Opinion

Officials’ texts are just another form of public record

Technology advances so rapidly that public policy often can’t keep up. That’s what’s happening with electronic messaging, particularly as it pertains to texting and public open records law.

Texting has quickly become pervasive in society, and many public officials find it a useful way to communicate with staff, constituents and other officials. But governments and courts now find themselves in something of a dilemma.

When public business is discussed in a communication, it’s understood that it become subject to disclosure under state law. The tricky part is when the text is sent or received on an official’s private cellphone.

The state Court of Appeals has ruled that who owns the device doesn’t matter; if public business is discussed, then the text is a public record and should be disclosed. The case that established that involves Pierce County Prosecutor Mark Lindquist, who is fighting to withhold calls and texts sent from his personal cellphone that he acknowledges pertain to public business. That case might yet be appealed to the state Supreme Court.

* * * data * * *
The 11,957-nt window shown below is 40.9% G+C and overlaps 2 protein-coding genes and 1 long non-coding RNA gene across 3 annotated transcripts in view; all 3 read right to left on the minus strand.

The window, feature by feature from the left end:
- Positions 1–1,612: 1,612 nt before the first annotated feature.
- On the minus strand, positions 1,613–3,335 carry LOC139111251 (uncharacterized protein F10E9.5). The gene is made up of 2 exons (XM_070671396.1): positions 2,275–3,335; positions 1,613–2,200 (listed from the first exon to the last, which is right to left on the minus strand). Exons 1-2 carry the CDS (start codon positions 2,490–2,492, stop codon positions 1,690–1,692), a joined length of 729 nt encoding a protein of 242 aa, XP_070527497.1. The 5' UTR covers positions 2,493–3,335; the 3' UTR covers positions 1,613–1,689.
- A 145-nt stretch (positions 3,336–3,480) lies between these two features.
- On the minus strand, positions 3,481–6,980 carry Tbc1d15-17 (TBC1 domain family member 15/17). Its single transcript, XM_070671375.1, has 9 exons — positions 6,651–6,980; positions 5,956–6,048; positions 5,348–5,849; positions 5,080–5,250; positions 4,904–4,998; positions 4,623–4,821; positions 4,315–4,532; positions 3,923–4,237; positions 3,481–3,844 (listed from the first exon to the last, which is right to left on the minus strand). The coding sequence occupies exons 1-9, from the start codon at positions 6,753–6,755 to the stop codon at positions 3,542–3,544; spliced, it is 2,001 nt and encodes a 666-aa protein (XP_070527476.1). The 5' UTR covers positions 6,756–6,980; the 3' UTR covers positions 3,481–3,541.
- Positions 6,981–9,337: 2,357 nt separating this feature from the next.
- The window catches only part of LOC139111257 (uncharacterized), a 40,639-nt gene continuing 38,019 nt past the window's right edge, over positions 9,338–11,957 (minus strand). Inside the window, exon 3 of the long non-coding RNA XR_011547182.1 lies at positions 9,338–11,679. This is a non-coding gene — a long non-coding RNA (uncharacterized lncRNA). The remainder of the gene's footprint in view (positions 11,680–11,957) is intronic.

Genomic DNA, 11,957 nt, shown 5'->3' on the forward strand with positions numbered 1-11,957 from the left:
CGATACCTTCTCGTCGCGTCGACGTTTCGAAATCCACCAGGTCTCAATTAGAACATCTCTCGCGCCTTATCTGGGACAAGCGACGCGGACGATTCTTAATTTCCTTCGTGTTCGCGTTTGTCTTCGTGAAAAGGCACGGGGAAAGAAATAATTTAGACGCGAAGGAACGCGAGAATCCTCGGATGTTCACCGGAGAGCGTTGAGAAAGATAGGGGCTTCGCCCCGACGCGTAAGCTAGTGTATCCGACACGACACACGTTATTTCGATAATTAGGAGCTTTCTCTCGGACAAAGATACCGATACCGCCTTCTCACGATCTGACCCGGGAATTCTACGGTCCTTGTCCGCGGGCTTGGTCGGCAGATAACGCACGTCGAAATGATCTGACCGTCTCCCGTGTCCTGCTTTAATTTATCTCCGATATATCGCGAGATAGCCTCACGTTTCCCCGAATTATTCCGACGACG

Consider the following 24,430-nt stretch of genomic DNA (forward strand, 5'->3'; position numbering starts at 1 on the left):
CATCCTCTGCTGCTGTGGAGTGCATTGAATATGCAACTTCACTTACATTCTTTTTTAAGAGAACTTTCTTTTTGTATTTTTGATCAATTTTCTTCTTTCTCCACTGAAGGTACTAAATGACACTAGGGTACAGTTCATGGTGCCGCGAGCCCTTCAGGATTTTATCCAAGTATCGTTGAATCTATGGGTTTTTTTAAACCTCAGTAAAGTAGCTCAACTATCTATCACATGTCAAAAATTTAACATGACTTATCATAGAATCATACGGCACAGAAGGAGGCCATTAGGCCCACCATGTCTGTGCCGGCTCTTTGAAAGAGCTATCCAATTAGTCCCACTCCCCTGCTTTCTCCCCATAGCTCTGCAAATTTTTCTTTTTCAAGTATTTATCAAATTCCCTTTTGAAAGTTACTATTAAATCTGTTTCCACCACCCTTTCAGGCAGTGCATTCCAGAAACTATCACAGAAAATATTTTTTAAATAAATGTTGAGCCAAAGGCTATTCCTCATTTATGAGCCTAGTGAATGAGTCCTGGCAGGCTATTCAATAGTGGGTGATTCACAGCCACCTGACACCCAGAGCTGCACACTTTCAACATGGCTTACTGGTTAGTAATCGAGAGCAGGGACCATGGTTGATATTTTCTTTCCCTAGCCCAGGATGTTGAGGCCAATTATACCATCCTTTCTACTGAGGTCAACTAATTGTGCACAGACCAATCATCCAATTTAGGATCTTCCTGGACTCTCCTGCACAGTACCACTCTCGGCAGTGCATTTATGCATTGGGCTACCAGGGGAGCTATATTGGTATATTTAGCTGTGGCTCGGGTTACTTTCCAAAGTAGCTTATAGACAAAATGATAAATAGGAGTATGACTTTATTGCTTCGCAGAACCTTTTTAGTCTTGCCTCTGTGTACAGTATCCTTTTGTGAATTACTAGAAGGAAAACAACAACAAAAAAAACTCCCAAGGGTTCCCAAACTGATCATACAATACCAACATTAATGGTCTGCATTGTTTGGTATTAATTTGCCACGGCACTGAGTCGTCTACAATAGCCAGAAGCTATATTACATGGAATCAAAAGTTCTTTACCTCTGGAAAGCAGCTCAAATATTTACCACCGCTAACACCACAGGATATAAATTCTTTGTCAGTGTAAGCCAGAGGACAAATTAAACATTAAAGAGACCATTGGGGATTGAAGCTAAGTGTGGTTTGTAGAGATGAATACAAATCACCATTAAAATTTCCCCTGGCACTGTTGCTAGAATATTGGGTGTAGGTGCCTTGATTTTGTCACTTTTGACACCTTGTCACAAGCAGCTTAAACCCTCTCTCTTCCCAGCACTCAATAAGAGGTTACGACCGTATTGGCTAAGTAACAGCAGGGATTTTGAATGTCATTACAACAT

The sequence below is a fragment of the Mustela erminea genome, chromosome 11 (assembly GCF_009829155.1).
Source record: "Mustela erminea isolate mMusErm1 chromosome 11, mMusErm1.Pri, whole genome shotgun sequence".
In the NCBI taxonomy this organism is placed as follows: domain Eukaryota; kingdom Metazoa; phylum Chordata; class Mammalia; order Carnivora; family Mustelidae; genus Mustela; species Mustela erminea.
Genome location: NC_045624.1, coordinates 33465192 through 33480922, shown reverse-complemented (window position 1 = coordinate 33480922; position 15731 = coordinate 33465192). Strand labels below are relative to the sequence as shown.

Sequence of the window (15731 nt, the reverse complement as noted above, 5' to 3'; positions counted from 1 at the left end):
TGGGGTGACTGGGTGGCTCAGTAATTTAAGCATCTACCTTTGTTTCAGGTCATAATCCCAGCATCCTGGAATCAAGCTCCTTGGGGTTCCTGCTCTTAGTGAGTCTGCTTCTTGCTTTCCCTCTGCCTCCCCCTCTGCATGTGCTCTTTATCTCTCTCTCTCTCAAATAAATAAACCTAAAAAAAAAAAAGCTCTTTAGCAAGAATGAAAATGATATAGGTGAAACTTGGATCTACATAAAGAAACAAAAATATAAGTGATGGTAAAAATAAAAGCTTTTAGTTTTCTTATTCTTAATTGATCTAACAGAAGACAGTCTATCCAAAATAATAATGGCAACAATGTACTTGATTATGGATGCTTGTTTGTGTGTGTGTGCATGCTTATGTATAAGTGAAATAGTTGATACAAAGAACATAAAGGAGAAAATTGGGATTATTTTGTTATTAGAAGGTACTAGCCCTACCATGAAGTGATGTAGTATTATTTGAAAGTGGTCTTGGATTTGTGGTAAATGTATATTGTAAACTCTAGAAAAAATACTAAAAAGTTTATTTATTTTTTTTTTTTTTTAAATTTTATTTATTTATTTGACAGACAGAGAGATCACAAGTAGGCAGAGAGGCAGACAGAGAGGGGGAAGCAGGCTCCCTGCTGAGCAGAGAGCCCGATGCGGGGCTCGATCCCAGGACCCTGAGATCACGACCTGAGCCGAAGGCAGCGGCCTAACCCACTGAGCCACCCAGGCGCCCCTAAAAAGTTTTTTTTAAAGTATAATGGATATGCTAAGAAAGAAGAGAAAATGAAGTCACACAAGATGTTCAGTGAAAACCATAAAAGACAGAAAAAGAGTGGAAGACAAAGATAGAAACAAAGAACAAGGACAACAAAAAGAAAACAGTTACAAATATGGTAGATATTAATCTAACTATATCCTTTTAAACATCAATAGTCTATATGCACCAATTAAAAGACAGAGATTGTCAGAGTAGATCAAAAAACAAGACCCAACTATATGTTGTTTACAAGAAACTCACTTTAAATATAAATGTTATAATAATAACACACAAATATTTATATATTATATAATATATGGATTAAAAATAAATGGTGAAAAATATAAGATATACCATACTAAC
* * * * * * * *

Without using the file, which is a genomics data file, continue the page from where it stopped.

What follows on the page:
Although at least one court in another state has ruled that texts from private devices don’t need to be disclosed, the trend seems to be going the other way. Courts have recognized that if officials are allowed to skirt disclosure laws by conducting public business on private devices, then they’ll start doing more business that way. That would effectively gut open records laws and allow “shadow” governance free from public scrutiny.

Cities and states all over the country are struggling to come up with policies and procedures to handle public officials’ text messages. Few have any consistent way to retrieve or store texts, and Tacoma is no exception, according to a report by The News Tribune’s Kate Martin. The texts are disclosed in ways that include a spreadsheet program, text files and even photos.

Citizens and media outlets trying to access records have to run a gantlet of local governments’ different policies and procedures. Everett might have the most drastic way of dealing with the problem: Texting for city business isn’t allowed without the mayor’s permission.

That might go a little too far, but it illustrates the challenge governments face in figuring out the best way to retain text messages for disclosure purposes. They need to come up with effective policies hecause it’s required under the state Public Records Act, which makes no distinction between electronic communication and more traditional records.

Governments are sure to find themselves the subject of more requests for text messages. If they don’t want to face liability issues, they need to move more quickly on figuring out how to save and disclose those requests than many of them have been.

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